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‘Technology won’t solve all logistics problems,’ says expert

‘Technology won’t solve all logistics problems,’ says expert
‘Technology won’t solve all logistics problems,’ says expert

Augmentation, autonomy, and integration are often used in logistics and supply chain conversations, but finding the ‘just right level’ is now more critical than ever. Logistics expert and Solving Work CEO Jessica Windham says technology will not “solve all logistics problems,” but striking the right balance is essential. 

“We are either seeing too much usage of technology than we can handle, or it’s solving too small of a problem to make an impact,” says Windham. 

She hosted a seminar after attending one of the largest business conferences on the logistics calendar. Last week, more than 4,600 leaders and innovators met in Vegas for Manifest: The Future of Supply Chain & Logistics to deliberate on the latest developments and trajectory of supply chain and logistics. 

With more than 250 speakers tackling different topics in the industry, technology dominated most of the conversations. 

Don’t lose the human touch 

“People are the foundation. Technology cannot substitute culture in your company,” assures Windham. 

But where does technology fit into this puzzle? She believes it will be a ‘tool’ that your company will use alongside skilled employees with that human touch. “It won’t replace humans,” she says. 

“Customer experience is a major part of driving this ‘people foundation’ in logistics. When your staff cannot “surprise and delight, that affects your brand,” she warns. “It’s tied directly to how employees feel inside the company.”

However, Windham acknowledges there is “nothing wrong” with leveraging technology to help build a company’s culture, boost staff productivity, and accelerate customer service.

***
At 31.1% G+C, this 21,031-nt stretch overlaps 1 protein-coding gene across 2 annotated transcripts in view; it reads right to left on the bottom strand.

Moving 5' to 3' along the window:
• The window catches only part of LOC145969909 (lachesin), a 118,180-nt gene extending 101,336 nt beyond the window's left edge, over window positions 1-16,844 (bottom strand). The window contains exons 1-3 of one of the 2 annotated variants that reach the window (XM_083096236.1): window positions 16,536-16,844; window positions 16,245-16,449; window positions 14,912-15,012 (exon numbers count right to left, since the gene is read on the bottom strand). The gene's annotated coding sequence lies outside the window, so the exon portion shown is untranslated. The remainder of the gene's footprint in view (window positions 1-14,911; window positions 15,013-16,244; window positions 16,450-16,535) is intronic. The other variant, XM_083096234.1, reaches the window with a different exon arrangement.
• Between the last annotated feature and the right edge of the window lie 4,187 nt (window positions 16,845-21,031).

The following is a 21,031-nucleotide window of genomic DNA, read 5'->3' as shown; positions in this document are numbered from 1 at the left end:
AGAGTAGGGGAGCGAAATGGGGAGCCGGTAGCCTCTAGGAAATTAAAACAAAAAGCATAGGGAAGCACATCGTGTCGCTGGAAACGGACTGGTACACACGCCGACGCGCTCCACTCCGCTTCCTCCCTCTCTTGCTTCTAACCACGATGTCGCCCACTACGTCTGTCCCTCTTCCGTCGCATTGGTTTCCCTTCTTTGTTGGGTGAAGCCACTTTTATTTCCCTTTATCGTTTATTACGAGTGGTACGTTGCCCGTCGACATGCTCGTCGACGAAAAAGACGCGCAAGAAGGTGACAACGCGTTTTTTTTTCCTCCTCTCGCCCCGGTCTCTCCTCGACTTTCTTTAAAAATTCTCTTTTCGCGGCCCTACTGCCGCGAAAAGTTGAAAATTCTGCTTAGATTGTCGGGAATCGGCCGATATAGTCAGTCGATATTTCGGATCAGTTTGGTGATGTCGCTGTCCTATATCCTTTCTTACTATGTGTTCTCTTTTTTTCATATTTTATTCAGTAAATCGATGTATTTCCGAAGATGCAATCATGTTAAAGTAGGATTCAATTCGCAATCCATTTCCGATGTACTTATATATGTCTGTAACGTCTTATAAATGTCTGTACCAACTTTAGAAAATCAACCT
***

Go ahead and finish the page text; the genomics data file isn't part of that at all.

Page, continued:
“When we bring technology in, let’s bring in the people with us. It’s all about upskilling people. More is not better; too many initiatives, too many KPAs, and too much technology will give your employees whiplash,” argues Windham. 

Combining technology with that “personal customer care touch” is what seems to be the sweet spot. “There are no shortcuts. Technology is not going to substitute culture. You have to put in the effort to care genuinely.”

Data without context is ‘bad’

Compromising that ‘personal touch’ can easily be done when a company uses “too much data in the workplace,” says Windham. 

“Data without context is bad, but missing data is worse than bad data.” While there seems to be an overwhelming uptake in using ChatGPT in small businesses to compensate for the staff shortage, it is not necessarily a good idea, says Windham.  

“Feeding the data into AI to suggest business decisions for us” could be risky, she argues. “Data without context will get us into trouble.”

Using tech to solve disruption problems

Windham says the majority of the disruptions in the logistics sector are ‘predictable,’ while only about 20% really need ongoing strategic problem-solving. 

The supply chain disruptions at the Red Sea linked to the conflict in Gaza are taking its toll on the business sector. The global supply chains are buckling under severe disruptions, which started in November 2023. Due to the risk, giant shipping companies divert journeys from the Red Sea. 

“We can imagine some of these [disruption crises] and see how they repeat [over the years].” She uses the example of navigating through an aviation crisis mid-flight. “In a cockpit, there are checklists for [every possible crisis]. But you still need pilots and skilled people to do this,” she says. 

Working smarter with tech

It’s exhausting to “reinvent the wheel” whenever the same crisis presents itself. Creating a roadmap to help you navigate through similar problems can save time and money. 

“We [humans] have to remain in control; it starts with how we treat our people and guide our employees,” says Windham.

While the world of logistics is ever-evolving, technology remains a vital and valuable tool. Technology should be embraced as businesses navigate disruptions and unforeseen impacts on operations. 

But, the importance of a balanced approach in a world flooded with technology is that it gives customers the impression that the business genuinely cares.


NOW READ: Navigating a course for supply chain and logistics in 2024

About the author

Mia is a multi-award-winning journalist. She has more than 14 years of experience in mainstream media. She's covered many historic moments that happened in Africa and internationally. She has a strong focus on human interest stories, to bring her readers and viewers closer to the topics at hand. Do you have a story you would like her to expose, report on, or consider? Please send your request to Newsdesk@locate2u.com.

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